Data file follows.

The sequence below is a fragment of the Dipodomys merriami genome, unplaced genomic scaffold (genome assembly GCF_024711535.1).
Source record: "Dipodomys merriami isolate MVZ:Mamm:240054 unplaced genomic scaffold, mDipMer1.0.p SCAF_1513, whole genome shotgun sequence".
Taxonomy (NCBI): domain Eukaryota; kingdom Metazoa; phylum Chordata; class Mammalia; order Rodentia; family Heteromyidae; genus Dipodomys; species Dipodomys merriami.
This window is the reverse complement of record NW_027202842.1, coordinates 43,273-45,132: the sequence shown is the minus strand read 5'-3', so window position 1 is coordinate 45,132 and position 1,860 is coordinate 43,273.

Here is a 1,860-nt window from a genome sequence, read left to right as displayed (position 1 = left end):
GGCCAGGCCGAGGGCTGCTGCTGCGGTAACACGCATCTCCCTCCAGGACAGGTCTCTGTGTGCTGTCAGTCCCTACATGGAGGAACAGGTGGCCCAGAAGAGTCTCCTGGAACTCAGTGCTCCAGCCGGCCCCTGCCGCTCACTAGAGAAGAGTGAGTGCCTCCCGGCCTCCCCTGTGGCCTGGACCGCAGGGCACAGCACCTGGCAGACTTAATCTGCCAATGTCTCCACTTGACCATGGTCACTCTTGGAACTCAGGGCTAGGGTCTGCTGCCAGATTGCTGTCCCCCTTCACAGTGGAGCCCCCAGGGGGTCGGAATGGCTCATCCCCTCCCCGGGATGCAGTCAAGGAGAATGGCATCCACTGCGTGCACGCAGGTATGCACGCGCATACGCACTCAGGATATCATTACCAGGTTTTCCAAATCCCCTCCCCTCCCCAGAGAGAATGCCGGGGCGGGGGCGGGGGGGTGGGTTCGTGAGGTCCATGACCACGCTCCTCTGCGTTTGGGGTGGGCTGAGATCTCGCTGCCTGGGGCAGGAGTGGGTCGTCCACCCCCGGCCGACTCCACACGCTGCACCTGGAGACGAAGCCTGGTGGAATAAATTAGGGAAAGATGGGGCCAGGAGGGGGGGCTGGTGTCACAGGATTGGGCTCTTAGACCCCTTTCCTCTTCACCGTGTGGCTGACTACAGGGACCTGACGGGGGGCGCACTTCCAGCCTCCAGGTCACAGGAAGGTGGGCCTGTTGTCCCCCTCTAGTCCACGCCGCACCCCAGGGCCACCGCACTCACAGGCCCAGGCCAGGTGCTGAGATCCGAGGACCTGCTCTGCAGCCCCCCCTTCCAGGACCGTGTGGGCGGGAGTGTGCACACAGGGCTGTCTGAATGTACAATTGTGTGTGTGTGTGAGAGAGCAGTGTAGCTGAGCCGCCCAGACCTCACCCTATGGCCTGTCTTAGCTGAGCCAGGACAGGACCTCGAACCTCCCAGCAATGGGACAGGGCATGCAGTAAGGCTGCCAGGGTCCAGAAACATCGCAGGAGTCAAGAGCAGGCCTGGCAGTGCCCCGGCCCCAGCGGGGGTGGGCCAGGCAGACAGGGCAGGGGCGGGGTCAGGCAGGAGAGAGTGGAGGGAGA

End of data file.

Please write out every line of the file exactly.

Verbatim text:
The sequence below is a fragment of the Dipodomys merriami genome, unplaced genomic scaffold (genome assembly GCF_024711535.1).
Source record: "Dipodomys merriami isolate MVZ:Mamm:240054 unplaced genomic scaffold, mDipMer1.0.p SCAF_1513, whole genome shotgun sequence".
Taxonomy (NCBI): domain Eukaryota; kingdom Metazoa; phylum Chordata; class Mammalia; order Rodentia; family Heteromyidae; genus Dipodomys; species Dipodomys merriami.
This window is the reverse complement of record NW_027202842.1, coordinates 43,273-45,132: the sequence shown is the minus strand read 5'-3', so window position 1 is coordinate 45,132 and position 1,860 is coordinate 43,273.

Here is a 1,860-nt window from a genome sequence, read left to right as displayed (position 1 = left end):
GGCCAGGCCGAGGGCTGCTGCTGCGGTAACACGCATCTCCCTCCAGGACAGGTCTCTGTGTGCTGTCAGTCCCTACATGGAGGAACAGGTGGCCCAGAAGAGTCTCCTGGAACTCAGTGCTCCAGCCGGCCCCTGCCGCTCACTAGAGAAGAGTGAGTGCCTCCCGGCCTCCCCTGTGGCCTGGACCGCAGGGCACAGCACCTGGCAGACTTAATCTGCCAATGTCTCCACTTGACCATGGTCACTCTTGGAACTCAGGGCTAGGGTCTGCTGCCAGATTGCTGTCCCCCTTCACAGTGGAGCCCCCAGGGGGTCGGAATGGCTCATCCCCTCCCCGGGATGCAGTCAAGGAGAATGGCATCCACTGCGTGCACGCAGGTATGCACGCGCATACGCACTCAGGATATCATTACCAGGTTTTCCAAATCCCCTCCCCTCCCCAGAGAGAATGCCGGGGCGGGGGCGGGGGGGTGGGTTCGTGAGGTCCATGACCACGCTCCTCTGCGTTTGGGGTGGGCTGAGATCTCGCTGCCTGGGGCAGGAGTGGGTCGTCCACCCCCGGCCGACTCCACACGCTGCACCTGGAGACGAAGCCTGGTGGAATAAATTAGGGAAAGATGGGGCCAGGAGGGGGGGCTGGTGTCACAGGATTGGGCTCTTAGACCCCTTTCCTCTTCACCGTGTGGCTGACTACAGGGACCTGACGGGGGGCGCACTTCCAGCCTCCAGGTCACAGGAAGGTGGGCCTGTTGTCCCCCTCTAGTCCACGCCGCACCCCAGGGCCACCGCACTCACAGGCCCAGGCCAGGTGCTGAGATCCGAGGACCTGCTCTGCAGCCCCCCCTTCCAGGACCGTGTGGGCGGGAGTGTGCACACAGGGCTGTCTGAATGTACAATTGTGTGTGTGTGTGAGAGAGCAGTGTAGCTGAGCCGCCCAGACCTCACCCTATGGCCTGTCTTAGCTGAGCCAGGACAGGACCTCGAACCTCCCAGCAATGGGACAGGGCATGCAGTAAGGCTGCCAGGGTCCAGAAACATCGCAGGAGTCAAGAGCAGGCCTGGCAGTGCCCCGGCCCCAGCGGGGGTGGGCCAGGCAGACAGGGCAGGGGCGGGGTCAGGCAGGAGAGAGTGGAGGGAGA